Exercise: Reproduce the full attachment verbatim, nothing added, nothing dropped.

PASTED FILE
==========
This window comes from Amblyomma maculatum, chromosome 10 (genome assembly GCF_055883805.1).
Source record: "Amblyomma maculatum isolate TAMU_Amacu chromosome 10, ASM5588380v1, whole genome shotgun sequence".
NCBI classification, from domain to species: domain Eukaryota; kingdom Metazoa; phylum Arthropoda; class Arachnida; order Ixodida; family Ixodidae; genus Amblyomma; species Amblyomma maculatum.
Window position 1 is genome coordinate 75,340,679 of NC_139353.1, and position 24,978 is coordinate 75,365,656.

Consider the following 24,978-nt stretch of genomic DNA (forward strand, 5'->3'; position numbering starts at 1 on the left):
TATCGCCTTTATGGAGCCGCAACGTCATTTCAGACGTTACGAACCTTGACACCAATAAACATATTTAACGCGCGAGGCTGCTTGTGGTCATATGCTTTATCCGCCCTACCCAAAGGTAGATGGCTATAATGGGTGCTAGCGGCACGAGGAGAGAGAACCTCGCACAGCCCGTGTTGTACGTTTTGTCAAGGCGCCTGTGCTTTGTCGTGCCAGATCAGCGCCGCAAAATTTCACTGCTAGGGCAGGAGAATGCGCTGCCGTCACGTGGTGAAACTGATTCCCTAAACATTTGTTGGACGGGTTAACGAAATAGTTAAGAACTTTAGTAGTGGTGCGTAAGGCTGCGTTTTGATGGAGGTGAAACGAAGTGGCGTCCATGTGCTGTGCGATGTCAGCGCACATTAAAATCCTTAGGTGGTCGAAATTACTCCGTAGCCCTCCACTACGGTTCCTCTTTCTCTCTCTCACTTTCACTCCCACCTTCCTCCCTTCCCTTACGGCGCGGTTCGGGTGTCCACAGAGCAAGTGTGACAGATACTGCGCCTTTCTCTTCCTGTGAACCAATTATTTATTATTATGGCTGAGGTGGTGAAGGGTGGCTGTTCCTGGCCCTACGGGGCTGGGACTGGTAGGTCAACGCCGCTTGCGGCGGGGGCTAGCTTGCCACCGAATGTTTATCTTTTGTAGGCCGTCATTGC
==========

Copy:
This window comes from Amblyomma maculatum, chromosome 10 (genome assembly GCF_055883805.1).
Source record: "Amblyomma maculatum isolate TAMU_Amacu chromosome 10, ASM5588380v1, whole genome shotgun sequence".
NCBI classification, from domain to species: domain Eukaryota; kingdom Metazoa; phylum Arthropoda; class Arachnida; order Ixodida; family Ixodidae; genus Amblyomma; species Amblyomma maculatum.
Window position 1 is genome coordinate 75,340,679 of NC_139353.1, and position 24,978 is coordinate 75,365,656.

Consider the following 24,978-nt stretch of genomic DNA (forward strand, 5'->3'; position numbering starts at 1 on the left):
TATCGCCTTTATGGAGCCGCAACGTCATTTCAGACGTTACGAACCTTGACACCAATAAACATATTTAACGCGCGAGGCTGCTTGTGGTCATATGCTTTATCCGCCCTACCCAAAGGTAGATGGCTATAATGGGTGCTAGCGGCACGAGGAGAGAGAACCTCGCACAGCCCGTGTTGTACGTTTTGTCAAGGCGCCTGTGCTTTGTCGTGCCAGATCAGCGCCGCAAAATTTCACTGCTAGGGCAGGAGAATGCGCTGCCGTCACGTGGTGAAACTGATTCCCTAAACATTTGTTGGACGGGTTAACGAAATAGTTAAGAACTTTAGTAGTGGTGCGTAAGGCTGCGTTTTGATGGAGGTGAAACGAAGTGGCGTCCATGTGCTGTGCGATGTCAGCGCACATTAAAATCCTTAGGTGGTCGAAATTACTCCGTAGCCCTCCACTACGGTTCCTCTTTCTCTCTCTCACTTTCACTCCCACCTTCCTCCCTTCCCTTACGGCGCGGTTCGGGTGTCCACAGAGCAAGTGTGACAGATACTGCGCCTTTCTCTTCCTGTGAACCAATTATTTATTATTATGGCTGAGGTGGTGAAGGGTGGCTGTTCCTGGCCCTACGGGGCTGGGACTGGTAGGTCAACGCCGCTTGCGGCGGGGGCTAGCTTGCCACCGAATGTTTATCTTTTGTAGGCCGTCATTGC